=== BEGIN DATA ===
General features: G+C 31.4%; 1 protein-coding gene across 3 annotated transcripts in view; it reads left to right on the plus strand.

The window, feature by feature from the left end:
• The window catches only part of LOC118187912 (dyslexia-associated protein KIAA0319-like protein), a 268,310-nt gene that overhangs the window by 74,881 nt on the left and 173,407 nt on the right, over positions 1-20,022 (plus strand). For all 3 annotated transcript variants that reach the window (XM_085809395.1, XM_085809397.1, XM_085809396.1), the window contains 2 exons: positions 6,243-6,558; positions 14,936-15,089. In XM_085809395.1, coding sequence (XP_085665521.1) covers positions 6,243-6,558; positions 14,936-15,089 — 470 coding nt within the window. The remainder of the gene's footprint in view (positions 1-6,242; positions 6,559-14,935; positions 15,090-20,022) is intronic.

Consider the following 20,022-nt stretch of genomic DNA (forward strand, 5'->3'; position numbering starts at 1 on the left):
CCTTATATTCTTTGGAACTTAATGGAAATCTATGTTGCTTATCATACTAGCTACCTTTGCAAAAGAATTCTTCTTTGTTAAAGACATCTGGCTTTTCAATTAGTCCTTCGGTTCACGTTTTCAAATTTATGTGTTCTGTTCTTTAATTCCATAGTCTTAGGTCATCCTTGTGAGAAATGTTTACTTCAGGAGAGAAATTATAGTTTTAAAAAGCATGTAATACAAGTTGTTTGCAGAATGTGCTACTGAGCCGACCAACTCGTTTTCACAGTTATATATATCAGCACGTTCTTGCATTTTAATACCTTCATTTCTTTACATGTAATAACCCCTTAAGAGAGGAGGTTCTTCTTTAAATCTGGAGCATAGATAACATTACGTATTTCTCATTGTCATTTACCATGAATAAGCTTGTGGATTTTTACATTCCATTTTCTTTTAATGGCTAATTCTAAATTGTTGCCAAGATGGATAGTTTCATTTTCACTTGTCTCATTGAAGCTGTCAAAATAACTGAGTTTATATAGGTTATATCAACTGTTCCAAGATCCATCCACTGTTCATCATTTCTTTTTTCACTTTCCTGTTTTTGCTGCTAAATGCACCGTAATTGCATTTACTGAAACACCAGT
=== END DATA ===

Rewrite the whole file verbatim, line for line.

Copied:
General features: G+C 31.4%; 1 protein-coding gene across 3 annotated transcripts in view; it reads left to right on the plus strand.

The window, feature by feature from the left end:
• The window catches only part of LOC118187912 (dyslexia-associated protein KIAA0319-like protein), a 268,310-nt gene that overhangs the window by 74,881 nt on the left and 173,407 nt on the right, over positions 1-20,022 (plus strand). For all 3 annotated transcript variants that reach the window (XM_085809395.1, XM_085809397.1, XM_085809396.1), the window contains 2 exons: positions 6,243-6,558; positions 14,936-15,089. In XM_085809395.1, coding sequence (XP_085665521.1) covers positions 6,243-6,558; positions 14,936-15,089 — 470 coding nt within the window. The remainder of the gene's footprint in view (positions 1-6,242; positions 6,559-14,935; positions 15,090-20,022) is intronic.

Consider the following 20,022-nt stretch of genomic DNA (forward strand, 5'->3'; position numbering starts at 1 on the left):
CCTTATATTCTTTGGAACTTAATGGAAATCTATGTTGCTTATCATACTAGCTACCTTTGCAAAAGAATTCTTCTTTGTTAAAGACATCTGGCTTTTCAATTAGTCCTTCGGTTCACGTTTTCAAATTTATGTGTTCTGTTCTTTAATTCCATAGTCTTAGGTCATCCTTGTGAGAAATGTTTACTTCAGGAGAGAAATTATAGTTTTAAAAAGCATGTAATACAAGTTGTTTGCAGAATGTGCTACTGAGCCGACCAACTCGTTTTCACAGTTATATATATCAGCACGTTCTTGCATTTTAATACCTTCATTTCTTTACATGTAATAACCCCTTAAGAGAGGAGGTTCTTCTTTAAATCTGGAGCATAGATAACATTACGTATTTCTCATTGTCATTTACCATGAATAAGCTTGTGGATTTTTACATTCCATTTTCTTTTAATGGCTAATTCTAAATTGTTGCCAAGATGGATAGTTTCATTTTCACTTGTCTCATTGAAGCTGTCAAAATAACTGAGTTTATATAGGTTATATCAACTGTTCCAAGATCCATCCACTGTTCATCATTTCTTTTTTCACTTTCCTGTTTTTGCTGCTAAATGCACCGTAATTGCATTTACTGAAACACCAGT